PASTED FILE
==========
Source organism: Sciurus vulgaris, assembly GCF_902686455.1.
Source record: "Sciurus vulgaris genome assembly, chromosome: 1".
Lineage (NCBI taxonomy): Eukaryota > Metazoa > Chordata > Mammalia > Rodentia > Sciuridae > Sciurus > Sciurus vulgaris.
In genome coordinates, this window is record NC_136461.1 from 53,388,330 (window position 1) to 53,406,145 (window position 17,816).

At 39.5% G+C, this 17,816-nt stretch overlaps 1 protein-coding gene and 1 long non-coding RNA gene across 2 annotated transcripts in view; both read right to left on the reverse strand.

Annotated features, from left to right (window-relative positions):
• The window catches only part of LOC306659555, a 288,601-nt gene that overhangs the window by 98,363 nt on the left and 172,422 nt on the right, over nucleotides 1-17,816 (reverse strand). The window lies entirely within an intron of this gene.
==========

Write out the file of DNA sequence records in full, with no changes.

Source organism: Sciurus vulgaris, assembly GCF_902686455.1.
Source record: "Sciurus vulgaris genome assembly, chromosome: 1".
Lineage (NCBI taxonomy): Eukaryota > Metazoa > Chordata > Mammalia > Rodentia > Sciuridae > Sciurus > Sciurus vulgaris.
In genome coordinates, this window is record NC_136461.1 from 53,388,330 (window position 1) to 53,406,145 (window position 17,816).

At 39.5% G+C, this 17,816-nt stretch overlaps 1 protein-coding gene and 1 long non-coding RNA gene across 2 annotated transcripts in view; both read right to left on the reverse strand.

Annotated features, from left to right (window-relative positions):
• The window catches only part of LOC306659555, a 288,601-nt gene that overhangs the window by 98,363 nt on the left and 172,422 nt on the right, over nucleotides 1-17,816 (reverse strand). The window lies entirely within an intron of this gene.